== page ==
Control and Containment Strategies on Guam: Habitat Modification
Brown Treesnakes are successful on Guam due in large part to high prey densities associated with the ecology of oceanic islands and habitat tolerances common in secondary growth habitats that are widespread on Guam. In particular, forested areas in and near transportation and cargo handling areas can harbor abundant prey, including rats, introduced birds, and lizards; provide daytime refugia for snakes; and furnish cover hampering visual detection of snakes. Clearing these areas often represents an effective and relatively inexpensive tool to augment other control methods, such as trapping and visual searches. Removing vegetation eliminates potential prey and snakes, rendering the area largely unsuitable for the existence of either. It also reduces the chances of snakes entering adjacent structures and facilitates the detection of any individuals that may move across cleared areas.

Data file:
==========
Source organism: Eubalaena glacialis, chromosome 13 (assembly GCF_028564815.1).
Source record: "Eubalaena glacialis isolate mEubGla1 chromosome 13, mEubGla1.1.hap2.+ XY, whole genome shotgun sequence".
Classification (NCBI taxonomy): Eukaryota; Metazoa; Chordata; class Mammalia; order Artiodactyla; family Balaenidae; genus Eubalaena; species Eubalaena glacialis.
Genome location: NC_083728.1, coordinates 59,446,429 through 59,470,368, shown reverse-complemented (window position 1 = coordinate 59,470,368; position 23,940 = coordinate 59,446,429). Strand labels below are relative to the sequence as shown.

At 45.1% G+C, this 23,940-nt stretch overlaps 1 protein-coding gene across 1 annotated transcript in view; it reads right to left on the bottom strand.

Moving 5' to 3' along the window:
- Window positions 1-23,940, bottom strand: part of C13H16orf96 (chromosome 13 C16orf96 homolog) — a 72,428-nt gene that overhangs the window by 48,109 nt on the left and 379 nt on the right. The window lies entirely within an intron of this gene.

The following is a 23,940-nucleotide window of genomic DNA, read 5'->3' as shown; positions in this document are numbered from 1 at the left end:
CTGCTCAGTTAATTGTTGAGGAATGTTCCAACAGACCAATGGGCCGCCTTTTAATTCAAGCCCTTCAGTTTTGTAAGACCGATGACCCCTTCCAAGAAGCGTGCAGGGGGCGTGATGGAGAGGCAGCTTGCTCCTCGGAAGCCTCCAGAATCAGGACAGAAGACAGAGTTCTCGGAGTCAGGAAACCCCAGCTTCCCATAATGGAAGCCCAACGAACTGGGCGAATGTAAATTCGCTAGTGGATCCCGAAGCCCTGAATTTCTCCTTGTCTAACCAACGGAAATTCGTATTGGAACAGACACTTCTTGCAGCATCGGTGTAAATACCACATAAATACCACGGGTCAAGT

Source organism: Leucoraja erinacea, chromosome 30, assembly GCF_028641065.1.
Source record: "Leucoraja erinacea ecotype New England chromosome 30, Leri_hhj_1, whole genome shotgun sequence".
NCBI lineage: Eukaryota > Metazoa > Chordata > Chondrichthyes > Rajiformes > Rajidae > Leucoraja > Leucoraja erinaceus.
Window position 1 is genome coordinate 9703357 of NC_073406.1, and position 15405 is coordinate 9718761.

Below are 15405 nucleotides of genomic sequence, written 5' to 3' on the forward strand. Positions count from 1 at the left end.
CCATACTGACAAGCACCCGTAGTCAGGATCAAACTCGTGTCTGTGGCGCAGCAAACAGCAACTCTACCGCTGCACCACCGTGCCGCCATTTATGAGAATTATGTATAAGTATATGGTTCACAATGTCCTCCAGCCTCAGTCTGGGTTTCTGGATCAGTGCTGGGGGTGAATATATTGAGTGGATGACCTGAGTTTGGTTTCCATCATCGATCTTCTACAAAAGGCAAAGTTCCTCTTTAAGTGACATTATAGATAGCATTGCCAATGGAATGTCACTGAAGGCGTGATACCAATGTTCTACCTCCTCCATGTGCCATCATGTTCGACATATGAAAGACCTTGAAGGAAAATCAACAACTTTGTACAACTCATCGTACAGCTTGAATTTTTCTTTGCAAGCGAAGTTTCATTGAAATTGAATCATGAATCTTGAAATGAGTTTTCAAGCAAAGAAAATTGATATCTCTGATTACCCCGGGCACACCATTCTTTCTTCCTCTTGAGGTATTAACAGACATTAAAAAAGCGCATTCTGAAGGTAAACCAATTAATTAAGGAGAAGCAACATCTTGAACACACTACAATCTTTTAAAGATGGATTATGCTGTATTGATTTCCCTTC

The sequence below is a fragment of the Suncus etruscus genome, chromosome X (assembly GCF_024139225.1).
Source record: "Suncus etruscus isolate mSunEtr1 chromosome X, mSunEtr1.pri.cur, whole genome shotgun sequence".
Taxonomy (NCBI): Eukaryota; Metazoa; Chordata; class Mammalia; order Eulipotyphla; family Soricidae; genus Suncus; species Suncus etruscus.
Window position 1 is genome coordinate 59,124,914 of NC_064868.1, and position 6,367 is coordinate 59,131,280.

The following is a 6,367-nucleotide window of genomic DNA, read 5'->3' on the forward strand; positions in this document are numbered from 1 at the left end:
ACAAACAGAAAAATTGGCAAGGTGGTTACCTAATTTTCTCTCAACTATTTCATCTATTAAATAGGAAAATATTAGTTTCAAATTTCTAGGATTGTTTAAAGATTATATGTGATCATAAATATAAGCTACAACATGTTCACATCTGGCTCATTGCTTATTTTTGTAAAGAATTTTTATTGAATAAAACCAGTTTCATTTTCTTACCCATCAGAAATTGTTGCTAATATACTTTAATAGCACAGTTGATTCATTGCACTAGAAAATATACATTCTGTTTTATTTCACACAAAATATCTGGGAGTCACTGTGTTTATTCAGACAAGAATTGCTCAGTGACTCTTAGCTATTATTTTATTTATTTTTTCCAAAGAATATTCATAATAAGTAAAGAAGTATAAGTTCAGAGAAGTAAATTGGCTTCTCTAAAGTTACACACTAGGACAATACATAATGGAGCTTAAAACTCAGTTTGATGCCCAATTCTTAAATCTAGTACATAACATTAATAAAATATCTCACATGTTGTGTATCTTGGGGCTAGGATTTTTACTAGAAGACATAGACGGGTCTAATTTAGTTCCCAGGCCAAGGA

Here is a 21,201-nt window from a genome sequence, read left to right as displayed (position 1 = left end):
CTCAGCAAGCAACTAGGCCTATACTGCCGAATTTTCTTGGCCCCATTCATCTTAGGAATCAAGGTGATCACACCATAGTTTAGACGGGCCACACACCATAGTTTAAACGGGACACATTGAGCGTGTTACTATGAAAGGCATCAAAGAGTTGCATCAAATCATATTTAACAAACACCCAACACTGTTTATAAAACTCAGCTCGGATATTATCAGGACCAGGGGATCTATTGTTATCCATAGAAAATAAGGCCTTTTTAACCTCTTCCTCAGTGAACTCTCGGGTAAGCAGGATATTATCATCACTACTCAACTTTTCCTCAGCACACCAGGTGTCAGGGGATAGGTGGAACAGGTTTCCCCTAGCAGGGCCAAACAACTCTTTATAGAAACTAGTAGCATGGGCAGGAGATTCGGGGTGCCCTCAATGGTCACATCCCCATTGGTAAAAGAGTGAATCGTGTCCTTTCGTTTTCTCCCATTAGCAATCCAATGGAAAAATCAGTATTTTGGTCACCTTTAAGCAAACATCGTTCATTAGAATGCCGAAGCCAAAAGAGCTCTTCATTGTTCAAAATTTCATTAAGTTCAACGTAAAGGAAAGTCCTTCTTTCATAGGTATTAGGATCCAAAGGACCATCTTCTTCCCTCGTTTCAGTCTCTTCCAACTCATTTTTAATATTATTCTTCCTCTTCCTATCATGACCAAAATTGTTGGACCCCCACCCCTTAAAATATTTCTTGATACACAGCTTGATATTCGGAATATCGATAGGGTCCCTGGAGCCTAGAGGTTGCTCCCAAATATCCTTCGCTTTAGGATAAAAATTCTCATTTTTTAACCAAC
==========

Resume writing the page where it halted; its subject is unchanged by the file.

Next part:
Large amounts of debris and refuse near many warehouses, comprised of abandoned automobiles, old pallets, and other junk, also provide havens for snakes and prey. Simply cleaning these areas can reduce the number of snakes present in an area and facilitate the detection and capture of any individuals remaining or subsequently moving through the areas. Examples include eliminating refuse near cargo assembly areas and warehouses and repairing buildings to prevent rodents and snakes from entering and also discouraging nesting by introduced birds. Commercial areas are further controlled by using Environmental Protection Agency registered rodenticides to reduce rat populations at transportation facilities and cargo packing areas. This reduces potential prey numbers and the attraction that such prey furnish for foraging snakes.
Additional control of introduced prey species may be necessary as part of a long-term solution. However, this control will have little direct effect on the movements or survival of snakes in the short term. Modifying habitat in cargo areas, around electrical transistors, and outside wildlife refuges is part of a larger overall solution but will not find success as a sole tactic. On Guam, habitat modification is teamed with active trapping, visual searches, barriers, and canine detection teams to control snake densities in some areas and eliminate them entirely from high-risk sites.
See also: Snake Proofing Your Home